Today's outing was not a long one. I hadn't been out the house long when I realised that there was an issue with my bike. I couldn't get over 45mph. I had noticed this on the return leg of the trip to Glen Coe but had assumed it was because I was riding into a strong wind. The sluggishness was not caused by mother nature however, but by a chain that was far too loose. I will sort that once I've finished today's report.
I had spent Saturday night in South Queensferry
at a wedding. It's a nice enough wee place that would be virtually unknown if it wasn't for its proximity to one of Scotland's most famous landmarks. The Forth Bridge.
There are two bridges here and people often get mixed up when talking about them due to the similarity of the names. You'll probably get mixed up as I babble on about them on here. The aforementioned Forth Bridge is the original (and best). It is a rail bridge, so is often referred to as the Forth Rail Bridge. Then there is the Forth Road Bridge
. It is also a nice bridge and you'll see it shortly, but I think you'll agree it doesn't quite have the majesty of The Forth Bridge.
Being the son of an engineer, I had grown up with an appreciation for a good bridge. I climbed the one in Sydney, and I'll be abseiling off the Forth Bridge in June for charity in memory of my father. Have a wee look here
if you would like to make a donation. Thank you ever so much if you do.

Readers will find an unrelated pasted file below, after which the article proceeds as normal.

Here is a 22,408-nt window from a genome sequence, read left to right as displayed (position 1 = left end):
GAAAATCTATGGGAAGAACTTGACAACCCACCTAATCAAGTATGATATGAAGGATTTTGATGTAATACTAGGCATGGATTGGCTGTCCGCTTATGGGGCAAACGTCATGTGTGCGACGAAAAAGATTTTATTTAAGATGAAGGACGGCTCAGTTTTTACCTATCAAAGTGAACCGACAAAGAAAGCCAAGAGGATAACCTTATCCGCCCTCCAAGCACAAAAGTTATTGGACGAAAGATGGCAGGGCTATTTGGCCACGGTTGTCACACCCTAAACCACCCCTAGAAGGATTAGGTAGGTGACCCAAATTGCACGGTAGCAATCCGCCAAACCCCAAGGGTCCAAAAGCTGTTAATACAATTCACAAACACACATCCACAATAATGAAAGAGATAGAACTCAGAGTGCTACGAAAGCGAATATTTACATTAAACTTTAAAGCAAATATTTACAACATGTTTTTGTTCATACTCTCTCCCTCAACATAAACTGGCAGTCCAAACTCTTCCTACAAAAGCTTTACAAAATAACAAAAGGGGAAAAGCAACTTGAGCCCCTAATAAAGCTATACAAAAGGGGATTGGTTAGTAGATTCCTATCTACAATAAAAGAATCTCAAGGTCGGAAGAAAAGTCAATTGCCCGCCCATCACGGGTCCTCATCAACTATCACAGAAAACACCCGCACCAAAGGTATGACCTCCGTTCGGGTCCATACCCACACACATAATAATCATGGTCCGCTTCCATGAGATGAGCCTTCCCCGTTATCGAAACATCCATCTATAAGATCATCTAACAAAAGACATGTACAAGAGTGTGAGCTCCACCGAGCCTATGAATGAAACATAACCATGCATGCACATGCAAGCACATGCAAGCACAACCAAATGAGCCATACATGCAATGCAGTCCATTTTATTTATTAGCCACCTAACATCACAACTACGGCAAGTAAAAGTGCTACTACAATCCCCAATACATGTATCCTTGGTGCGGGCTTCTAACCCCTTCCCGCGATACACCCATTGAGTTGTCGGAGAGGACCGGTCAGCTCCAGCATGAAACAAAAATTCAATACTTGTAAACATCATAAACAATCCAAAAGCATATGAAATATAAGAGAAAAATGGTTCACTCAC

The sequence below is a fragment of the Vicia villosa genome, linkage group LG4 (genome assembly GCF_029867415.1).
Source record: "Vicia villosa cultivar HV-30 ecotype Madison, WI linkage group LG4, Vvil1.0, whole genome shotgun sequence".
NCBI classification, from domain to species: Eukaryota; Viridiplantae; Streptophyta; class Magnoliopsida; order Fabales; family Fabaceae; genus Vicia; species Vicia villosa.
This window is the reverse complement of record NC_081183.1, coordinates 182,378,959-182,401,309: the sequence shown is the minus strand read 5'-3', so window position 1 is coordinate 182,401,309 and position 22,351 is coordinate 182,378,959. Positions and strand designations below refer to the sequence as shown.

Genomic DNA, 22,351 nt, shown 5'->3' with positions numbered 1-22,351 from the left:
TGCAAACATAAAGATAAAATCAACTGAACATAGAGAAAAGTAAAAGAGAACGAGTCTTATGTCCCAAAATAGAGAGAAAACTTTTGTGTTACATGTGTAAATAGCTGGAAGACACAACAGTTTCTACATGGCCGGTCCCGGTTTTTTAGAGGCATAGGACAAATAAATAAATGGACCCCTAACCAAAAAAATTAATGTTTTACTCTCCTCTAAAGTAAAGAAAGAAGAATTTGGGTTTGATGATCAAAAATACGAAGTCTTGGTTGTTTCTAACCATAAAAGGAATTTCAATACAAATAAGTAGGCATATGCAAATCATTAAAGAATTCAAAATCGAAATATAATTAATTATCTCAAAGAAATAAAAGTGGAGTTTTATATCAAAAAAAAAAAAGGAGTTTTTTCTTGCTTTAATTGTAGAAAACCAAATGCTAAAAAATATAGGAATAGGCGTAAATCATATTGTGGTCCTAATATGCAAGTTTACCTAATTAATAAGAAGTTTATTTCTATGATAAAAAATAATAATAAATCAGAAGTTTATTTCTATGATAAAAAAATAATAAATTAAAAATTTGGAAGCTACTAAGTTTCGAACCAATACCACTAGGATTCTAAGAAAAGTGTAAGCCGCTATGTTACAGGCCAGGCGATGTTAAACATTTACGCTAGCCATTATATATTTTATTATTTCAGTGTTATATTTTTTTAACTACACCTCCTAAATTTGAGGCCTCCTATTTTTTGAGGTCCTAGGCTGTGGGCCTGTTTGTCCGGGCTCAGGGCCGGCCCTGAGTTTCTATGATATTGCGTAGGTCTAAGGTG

Most of my time at the wedding was spent gazing at the bridge, so I decided to come back with my bike and my camera and let you lot see it too.
So my journey took me east. Queensferry isn't far away at all. Only 18 miles. The road is quite nice though. After passing through a village called Newton, you're treated to a fantastic view of both the bridges together:
A few miles after that and you're in Queesferry. The main street running through is narrow and cobbled. It has a lot of character:
Here is Queensferry from the other side. The road bridge reaches clean over the village to drop cars off at the other side:
The Forth Road Bridge:
The Forth Bridge:
A view from the foot of one of the stone pillars:
In the photos where you can see under the bridge, you should be able to make out a small island. That is Inchgarvie
. Its main use has been that of a defensive position and had been used in that capacity from the middle ages all the way up to the Second World War. At one point however in 1497, it moonlighted as a syphilis colony. Hope they washed it before going back.
So that's that. I'm off to sort my chain. Will I reach 55mph? Will I change the thread title if I do? Tune in next week!